• Proposed
  • Under Assessment
  • ENPreliminary Assessed
  • 4Assessed
  • 5Published

Texosporium sancti-jacobi (Tuck.) Nádv. ex Tibell & Hofsten

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Scientific name
Texosporium sancti-jacobi
(Tuck.) Nádv. ex Tibell & Hofsten
Common names
IUCN Specialist Group
Assessment status
Preliminary Assessed
Preliminary Category
EN B2ab(i,ii,iii,iv,v)
Proposed by
Jessica Allen
Jason Hollinger, Daphne Stone
Jason Hollinger
Comments etc.
Jessica Allen, Amanda Chandler

Assessment Notes


AOO is 204 km² is very restricted, with severely fragmented distribution and on-going decline in EOO, AOO, extent of habitat (owing to fire and development), subpopulations, and overall population.

Taxonomic notes

Why suggested for a Global Red List Assessment?

Geographic range

Widespread disjunct populations in western North America, from California to Washington and Idaho.
EOO = 649,455 km2
AOO = 204 km2

Population and Trends

At least in Idaho, many known subpopulations have been extirpated by grazing, road construction, ...  Some chaparral subpopulations have been extirpated by fire?

In WA grazing has made a huge impact that we cannot document because there is no baseline. However, after seeing one site with large thalli we realized how fragmented and degraded the thalli are in grazed areas.

Possibly severely fragmented because dispersal mechanism of spores is unknown and likely very limited.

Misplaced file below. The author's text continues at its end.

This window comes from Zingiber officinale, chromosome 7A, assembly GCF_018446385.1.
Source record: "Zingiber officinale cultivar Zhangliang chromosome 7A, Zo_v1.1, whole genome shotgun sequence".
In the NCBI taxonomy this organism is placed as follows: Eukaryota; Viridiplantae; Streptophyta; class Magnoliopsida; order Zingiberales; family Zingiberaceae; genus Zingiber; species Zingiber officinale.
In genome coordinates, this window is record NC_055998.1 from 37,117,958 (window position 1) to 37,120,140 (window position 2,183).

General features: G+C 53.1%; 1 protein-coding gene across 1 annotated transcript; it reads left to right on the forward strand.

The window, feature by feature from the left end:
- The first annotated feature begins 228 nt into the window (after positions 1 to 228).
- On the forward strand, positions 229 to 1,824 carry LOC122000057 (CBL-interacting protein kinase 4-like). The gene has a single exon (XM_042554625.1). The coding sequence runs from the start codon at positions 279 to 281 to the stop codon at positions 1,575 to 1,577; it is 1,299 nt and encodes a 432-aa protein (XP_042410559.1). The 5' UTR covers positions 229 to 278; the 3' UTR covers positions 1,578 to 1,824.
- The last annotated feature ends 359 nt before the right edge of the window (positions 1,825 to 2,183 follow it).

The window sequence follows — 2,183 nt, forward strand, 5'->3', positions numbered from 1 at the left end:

Cattle trampling fragments thalli and degrades what is left.

Population Trend: Stable

Habitat and Ecology

Oldgrowth, stable sagebrush and chaparral habitats. In these habitats, lithosols, where rock cobble protects thalli from grazing in 2 ways; physically and by discouraging grazing (grass doesn’t grow there).

Temperate ShrublandTemperate GrasslandTemperate


Grazing, fire, development, agriculture, cheatgrass invasive species, misguided restoration activities, fuel breaks.

Housing & urban areasAgro-industry farmingNomadic grazingAgro-industry grazing, ranching or farmingRoads & railroadsRecreational activitiesIncrease in fire frequency/intensityNamed speciesNutrient loadsSoil erosion, sedimentation

Conservation Actions

Listed G3, N3 in US (United States Rare Lichen Project (ISSSSP website)
Oregon ORBIC S2, Sensitive
Washington S1, Threatened
Recommendations: limit grazing time on leases, terminate leases where TESA is declining and do not reopen grazing on BLM lands that are ungrazed or have not been grazed for 20 years or more. Do not place feed, salt or water troughs in areas with TESA.

Site/area protectionInvasive/problematic species controlHabitat & natural process restorationAwareness & communications

Research needed

Estimates of population size and trend would be helpful for improving threat assessment.
Possible use of exclosures to understand its ecology better. Terminate grazing leases to understand recovery better.

Population size, distribution & trendsLife history & ecologyThreatsArea-based Management PlanPopulation trends

Use and Trade

This species has no known commerical or cultural uses.


Known distribution - countries

Regional Population and Trends

Country Trend Redlisted